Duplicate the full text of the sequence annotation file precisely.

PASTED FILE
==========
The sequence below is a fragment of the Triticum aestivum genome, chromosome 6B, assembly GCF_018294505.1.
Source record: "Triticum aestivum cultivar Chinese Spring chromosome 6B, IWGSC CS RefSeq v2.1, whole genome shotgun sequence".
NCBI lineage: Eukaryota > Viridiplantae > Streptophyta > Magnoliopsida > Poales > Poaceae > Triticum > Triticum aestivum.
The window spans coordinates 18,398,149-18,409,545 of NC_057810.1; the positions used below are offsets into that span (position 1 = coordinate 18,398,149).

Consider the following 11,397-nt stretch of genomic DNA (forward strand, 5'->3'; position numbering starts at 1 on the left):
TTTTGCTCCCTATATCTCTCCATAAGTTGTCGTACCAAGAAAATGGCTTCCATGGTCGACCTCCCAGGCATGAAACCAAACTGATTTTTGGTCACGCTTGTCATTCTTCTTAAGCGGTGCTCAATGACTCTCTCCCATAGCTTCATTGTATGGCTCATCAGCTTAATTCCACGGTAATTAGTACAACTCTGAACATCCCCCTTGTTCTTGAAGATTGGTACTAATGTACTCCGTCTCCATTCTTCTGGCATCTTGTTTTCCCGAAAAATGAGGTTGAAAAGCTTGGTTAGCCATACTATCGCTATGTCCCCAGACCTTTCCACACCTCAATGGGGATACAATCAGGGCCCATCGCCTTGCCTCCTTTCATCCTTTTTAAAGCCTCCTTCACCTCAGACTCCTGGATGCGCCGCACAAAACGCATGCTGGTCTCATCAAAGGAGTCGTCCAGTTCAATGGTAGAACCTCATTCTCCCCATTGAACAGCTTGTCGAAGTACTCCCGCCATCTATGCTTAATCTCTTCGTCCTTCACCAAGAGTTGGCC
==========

The sequence below is a fragment of the Triticum aestivum genome, chromosome 6B, assembly GCF_018294505.1.
Source record: "Triticum aestivum cultivar Chinese Spring chromosome 6B, IWGSC CS RefSeq v2.1, whole genome shotgun sequence".
NCBI lineage: Eukaryota > Viridiplantae > Streptophyta > Magnoliopsida > Poales > Poaceae > Triticum > Triticum aestivum.
The window spans coordinates 18,398,149-18,409,545 of NC_057810.1; the positions used below are offsets into that span (position 1 = coordinate 18,398,149).

Consider the following 11,397-nt stretch of genomic DNA (forward strand, 5'->3'; position numbering starts at 1 on the left):
TTTTGCTCCCTATATCTCTCCATAAGTTGTCGTACCAAGAAAATGGCTTCCATGGTCGACCTCCCAGGCATGAAACCAAACTGATTTTTGGTCACGCTTGTCATTCTTCTTAAGCGGTGCTCAATGACTCTCTCCCATAGCTTCATTGTATGGCTCATCAGCTTAATTCCACGGTAATTAGTACAACTCTGAACATCCCCCTTGTTCTTGAAGATTGGTACTAATGTACTCCGTCTCCATTCTTCTGGCATCTTGTTTTCCCGAAAAATGAGGTTGAAAAGCTTGGTTAGCCATACTATCGCTATGTCCCCAGACCTTTCCACACCTCAATGGGGATACAATCAGGGCCCATCGCCTTGCCTCCTTTCATCCTTTTTAAAGCCTCCTTCACCTCAGACTCCTGGATGCGCCGCACAAAACGCATGCTGGTCTCATCAAAGGAGTCGTCCAGTTCAATGGTAGAACCTCATTCTCCCCATTGAACAGCTTGTCGAAGTACTCCCGCCATCTATGCTTAATCTCTTCGTCCTTCACCAAGAGTTGGCC